The US Congress should look into what consequences the Power of Siberia pipeline between Russia and China will have on Washington’s interests.
This was said in a recommendation by US analysts, reviewed by RT.
According to the document, the operation of the pipeline, which began work in December 2019, could potentially lead to a reduction of US liquefied natural gas (LNG) sales.
According to American experts, Washington is currently focused on confronting Nord Stream 2, and not on deliveries of Russian energy to China. Meanwhile, on top of Power of Siberia, China is also purchasing more Russian crude oil than before.
China is the United States’ biggest client, and it is in jeopardy of losing a big share of its business.
Russian-Chinese cooperation, which is necessary for the functioning of the gas pipeline, “does not bode well for the United States as a whole, or for their relations with each country,” the document reportedly reads.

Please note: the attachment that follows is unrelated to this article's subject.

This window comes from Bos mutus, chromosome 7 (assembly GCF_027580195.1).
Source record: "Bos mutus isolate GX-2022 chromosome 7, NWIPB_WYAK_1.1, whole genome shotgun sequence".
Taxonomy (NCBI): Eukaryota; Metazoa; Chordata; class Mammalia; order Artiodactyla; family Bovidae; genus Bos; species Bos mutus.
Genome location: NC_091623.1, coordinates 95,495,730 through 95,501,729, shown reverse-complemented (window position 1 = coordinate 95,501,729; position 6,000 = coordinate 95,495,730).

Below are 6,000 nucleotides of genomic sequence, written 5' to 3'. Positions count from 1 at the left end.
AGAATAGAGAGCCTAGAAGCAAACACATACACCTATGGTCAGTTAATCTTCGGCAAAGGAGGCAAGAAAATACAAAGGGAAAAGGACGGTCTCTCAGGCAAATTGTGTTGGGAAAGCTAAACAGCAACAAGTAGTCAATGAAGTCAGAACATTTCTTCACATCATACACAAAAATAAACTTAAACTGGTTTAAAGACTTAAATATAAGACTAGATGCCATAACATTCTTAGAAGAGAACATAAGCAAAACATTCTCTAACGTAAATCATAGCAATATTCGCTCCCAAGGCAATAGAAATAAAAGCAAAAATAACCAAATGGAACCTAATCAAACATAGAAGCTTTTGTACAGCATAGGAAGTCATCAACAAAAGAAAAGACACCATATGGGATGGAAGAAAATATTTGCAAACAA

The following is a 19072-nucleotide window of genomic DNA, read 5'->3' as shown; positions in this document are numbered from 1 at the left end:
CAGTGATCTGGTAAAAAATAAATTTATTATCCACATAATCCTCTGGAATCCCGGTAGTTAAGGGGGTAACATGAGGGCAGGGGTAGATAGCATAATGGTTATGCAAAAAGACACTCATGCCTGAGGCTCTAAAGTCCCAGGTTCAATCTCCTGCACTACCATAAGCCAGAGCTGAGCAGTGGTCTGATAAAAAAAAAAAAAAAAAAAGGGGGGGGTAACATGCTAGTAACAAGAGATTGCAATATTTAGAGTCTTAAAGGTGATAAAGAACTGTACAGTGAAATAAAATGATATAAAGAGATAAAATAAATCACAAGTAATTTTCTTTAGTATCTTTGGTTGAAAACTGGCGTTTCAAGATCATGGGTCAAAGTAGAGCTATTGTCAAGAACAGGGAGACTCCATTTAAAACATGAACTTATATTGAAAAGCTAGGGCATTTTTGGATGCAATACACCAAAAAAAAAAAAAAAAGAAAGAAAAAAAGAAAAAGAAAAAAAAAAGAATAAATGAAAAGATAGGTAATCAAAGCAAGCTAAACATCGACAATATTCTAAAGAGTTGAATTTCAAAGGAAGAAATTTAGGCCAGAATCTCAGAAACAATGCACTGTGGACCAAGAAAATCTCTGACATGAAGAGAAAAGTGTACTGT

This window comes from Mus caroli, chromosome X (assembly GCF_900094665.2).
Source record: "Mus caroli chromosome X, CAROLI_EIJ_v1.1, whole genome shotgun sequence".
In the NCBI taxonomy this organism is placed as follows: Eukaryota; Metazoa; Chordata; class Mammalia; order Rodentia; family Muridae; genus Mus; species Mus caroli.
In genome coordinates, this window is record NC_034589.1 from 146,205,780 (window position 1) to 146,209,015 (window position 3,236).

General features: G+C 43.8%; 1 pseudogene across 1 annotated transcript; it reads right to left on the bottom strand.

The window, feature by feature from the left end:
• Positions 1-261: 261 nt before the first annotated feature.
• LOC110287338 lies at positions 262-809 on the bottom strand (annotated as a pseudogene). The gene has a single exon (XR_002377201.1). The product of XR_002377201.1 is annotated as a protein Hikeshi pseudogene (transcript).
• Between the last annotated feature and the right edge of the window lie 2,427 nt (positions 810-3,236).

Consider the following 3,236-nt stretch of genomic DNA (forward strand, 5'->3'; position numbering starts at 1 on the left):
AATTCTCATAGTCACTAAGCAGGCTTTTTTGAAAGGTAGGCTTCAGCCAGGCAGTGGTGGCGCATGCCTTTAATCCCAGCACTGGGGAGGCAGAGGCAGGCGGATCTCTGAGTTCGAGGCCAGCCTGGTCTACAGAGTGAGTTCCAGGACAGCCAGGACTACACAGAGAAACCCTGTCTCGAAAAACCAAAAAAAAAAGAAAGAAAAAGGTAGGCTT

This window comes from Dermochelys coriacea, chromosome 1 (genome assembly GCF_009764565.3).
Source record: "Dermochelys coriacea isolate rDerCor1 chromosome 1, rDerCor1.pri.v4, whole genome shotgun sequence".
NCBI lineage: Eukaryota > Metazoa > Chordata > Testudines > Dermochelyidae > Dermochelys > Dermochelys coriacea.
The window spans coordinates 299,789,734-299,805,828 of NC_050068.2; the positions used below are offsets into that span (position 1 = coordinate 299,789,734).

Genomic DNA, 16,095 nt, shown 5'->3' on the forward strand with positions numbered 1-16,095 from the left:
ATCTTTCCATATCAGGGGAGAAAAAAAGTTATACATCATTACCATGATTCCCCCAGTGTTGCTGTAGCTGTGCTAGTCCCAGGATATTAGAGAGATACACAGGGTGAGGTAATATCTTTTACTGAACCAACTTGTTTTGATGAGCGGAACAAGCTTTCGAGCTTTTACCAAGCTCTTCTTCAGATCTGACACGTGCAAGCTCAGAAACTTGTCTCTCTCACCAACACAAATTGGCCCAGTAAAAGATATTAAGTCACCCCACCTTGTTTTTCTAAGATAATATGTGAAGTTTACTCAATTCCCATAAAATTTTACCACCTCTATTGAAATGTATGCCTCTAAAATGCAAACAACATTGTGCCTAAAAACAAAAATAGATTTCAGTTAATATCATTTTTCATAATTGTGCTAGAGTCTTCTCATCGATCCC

At the same time, the authors of the report indicate that further interaction between the Russian Federation and China in the energy sector may lead to losses in the export of American liquefied natural gas (LNG).
“Although the Power of Siberia gas pipeline does not cause much concern to the United States, a larger agreement between Russia and China could usher in new market trends and promise US losses in future LNG exports,” the research service said.
American experts recall that by 2025, when the gas pipeline is operating at full capacity, the Power of Siberia will supply 38 billion cubic meters of gas per year to China. This will be 13% of all China’s demand in 2018. Thus, in five years, Beijing will become the second largest buyer of Russian natural gas after Germany.